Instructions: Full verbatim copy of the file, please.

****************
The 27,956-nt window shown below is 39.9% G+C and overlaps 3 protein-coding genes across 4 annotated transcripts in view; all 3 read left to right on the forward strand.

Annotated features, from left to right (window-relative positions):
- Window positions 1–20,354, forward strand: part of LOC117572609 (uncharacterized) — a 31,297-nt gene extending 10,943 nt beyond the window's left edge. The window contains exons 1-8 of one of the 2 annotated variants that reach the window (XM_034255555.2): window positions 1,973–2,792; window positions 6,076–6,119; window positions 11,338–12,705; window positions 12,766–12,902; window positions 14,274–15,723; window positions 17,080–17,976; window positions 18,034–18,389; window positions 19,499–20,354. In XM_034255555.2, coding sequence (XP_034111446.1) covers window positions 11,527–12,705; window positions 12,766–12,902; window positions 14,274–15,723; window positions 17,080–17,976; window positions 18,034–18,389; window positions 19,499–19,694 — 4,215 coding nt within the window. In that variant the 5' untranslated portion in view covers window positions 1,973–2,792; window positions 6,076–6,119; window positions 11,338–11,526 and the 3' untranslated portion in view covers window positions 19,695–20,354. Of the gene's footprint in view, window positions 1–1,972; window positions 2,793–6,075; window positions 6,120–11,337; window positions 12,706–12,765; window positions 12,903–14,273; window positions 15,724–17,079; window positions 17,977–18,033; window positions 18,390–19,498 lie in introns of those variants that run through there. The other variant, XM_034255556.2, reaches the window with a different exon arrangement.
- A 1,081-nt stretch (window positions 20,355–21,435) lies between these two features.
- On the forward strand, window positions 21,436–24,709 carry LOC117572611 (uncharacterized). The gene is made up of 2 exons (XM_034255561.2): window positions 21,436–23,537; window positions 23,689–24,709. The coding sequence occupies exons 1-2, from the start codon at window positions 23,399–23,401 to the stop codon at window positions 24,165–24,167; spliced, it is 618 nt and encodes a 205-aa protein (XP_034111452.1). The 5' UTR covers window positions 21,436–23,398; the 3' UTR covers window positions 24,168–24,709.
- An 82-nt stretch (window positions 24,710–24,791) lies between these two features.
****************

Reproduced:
The 27,956-nt window shown below is 39.9% G+C and overlaps 3 protein-coding genes across 4 annotated transcripts in view; all 3 read left to right on the forward strand.

Annotated features, from left to right (window-relative positions):
- Window positions 1–20,354, forward strand: part of LOC117572609 (uncharacterized) — a 31,297-nt gene extending 10,943 nt beyond the window's left edge. The window contains exons 1-8 of one of the 2 annotated variants that reach the window (XM_034255555.2): window positions 1,973–2,792; window positions 6,076–6,119; window positions 11,338–12,705; window positions 12,766–12,902; window positions 14,274–15,723; window positions 17,080–17,976; window positions 18,034–18,389; window positions 19,499–20,354. In XM_034255555.2, coding sequence (XP_034111446.1) covers window positions 11,527–12,705; window positions 12,766–12,902; window positions 14,274–15,723; window positions 17,080–17,976; window positions 18,034–18,389; window positions 19,499–19,694 — 4,215 coding nt within the window. In that variant the 5' untranslated portion in view covers window positions 1,973–2,792; window positions 6,076–6,119; window positions 11,338–11,526 and the 3' untranslated portion in view covers window positions 19,695–20,354. Of the gene's footprint in view, window positions 1–1,972; window positions 2,793–6,075; window positions 6,120–11,337; window positions 12,706–12,765; window positions 12,903–14,273; window positions 15,724–17,079; window positions 17,977–18,033; window positions 18,390–19,498 lie in introns of those variants that run through there. The other variant, XM_034255556.2, reaches the window with a different exon arrangement.
- A 1,081-nt stretch (window positions 20,355–21,435) lies between these two features.
- On the forward strand, window positions 21,436–24,709 carry LOC117572611 (uncharacterized). The gene is made up of 2 exons (XM_034255561.2): window positions 21,436–23,537; window positions 23,689–24,709. The coding sequence occupies exons 1-2, from the start codon at window positions 23,399–23,401 to the stop codon at window positions 24,165–24,167; spliced, it is 618 nt and encodes a 205-aa protein (XP_034111452.1). The 5' UTR covers window positions 21,436–23,398; the 3' UTR covers window positions 24,168–24,709.
- An 82-nt stretch (window positions 24,710–24,791) lies between these two features.